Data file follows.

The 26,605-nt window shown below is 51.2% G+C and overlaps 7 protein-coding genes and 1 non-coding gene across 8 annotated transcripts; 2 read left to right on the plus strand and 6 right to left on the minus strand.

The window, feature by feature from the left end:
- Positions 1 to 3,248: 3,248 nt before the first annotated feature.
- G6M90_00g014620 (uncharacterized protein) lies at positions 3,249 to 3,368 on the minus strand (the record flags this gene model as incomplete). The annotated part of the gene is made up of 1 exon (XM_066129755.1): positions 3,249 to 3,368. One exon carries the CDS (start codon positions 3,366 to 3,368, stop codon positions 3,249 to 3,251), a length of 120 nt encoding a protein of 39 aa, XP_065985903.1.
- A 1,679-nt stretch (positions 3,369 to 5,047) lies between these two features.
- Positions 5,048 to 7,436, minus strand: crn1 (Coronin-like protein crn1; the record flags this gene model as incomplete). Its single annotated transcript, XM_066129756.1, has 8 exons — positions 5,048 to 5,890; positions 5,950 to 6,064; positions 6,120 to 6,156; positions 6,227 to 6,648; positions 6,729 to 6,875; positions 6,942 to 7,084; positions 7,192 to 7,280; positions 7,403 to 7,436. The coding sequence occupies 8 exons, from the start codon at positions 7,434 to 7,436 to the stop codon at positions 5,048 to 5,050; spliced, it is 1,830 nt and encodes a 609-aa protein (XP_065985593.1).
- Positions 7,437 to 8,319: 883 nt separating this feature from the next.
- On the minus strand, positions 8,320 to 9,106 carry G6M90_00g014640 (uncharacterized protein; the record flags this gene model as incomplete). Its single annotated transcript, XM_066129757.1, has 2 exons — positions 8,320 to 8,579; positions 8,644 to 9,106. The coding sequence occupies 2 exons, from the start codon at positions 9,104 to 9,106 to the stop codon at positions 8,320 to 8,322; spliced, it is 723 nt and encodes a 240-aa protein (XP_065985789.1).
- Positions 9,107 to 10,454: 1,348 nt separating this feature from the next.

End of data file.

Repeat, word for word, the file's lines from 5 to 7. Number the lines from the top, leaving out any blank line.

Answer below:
- A 1,679-nt stretch (positions 3,369 to 5,047) lies between these two features.
- Positions 5,048 to 7,436, minus strand: crn1 (Coronin-like protein crn1; the record flags this gene model as incomplete). Its single annotated transcript, XM_066129756.1, has 8 exons — positions 5,048 to 5,890; positions 5,950 to 6,064; positions 6,120 to 6,156; positions 6,227 to 6,648; positions 6,729 to 6,875; positions 6,942 to 7,084; positions 7,192 to 7,280; positions 7,403 to 7,436. The coding sequence occupies 8 exons, from the start codon at positions 7,434 to 7,436 to the stop codon at positions 5,048 to 5,050; spliced, it is 1,830 nt and encodes a 609-aa protein (XP_065985593.1).
- Positions 7,437 to 8,319: 883 nt separating this feature from the next.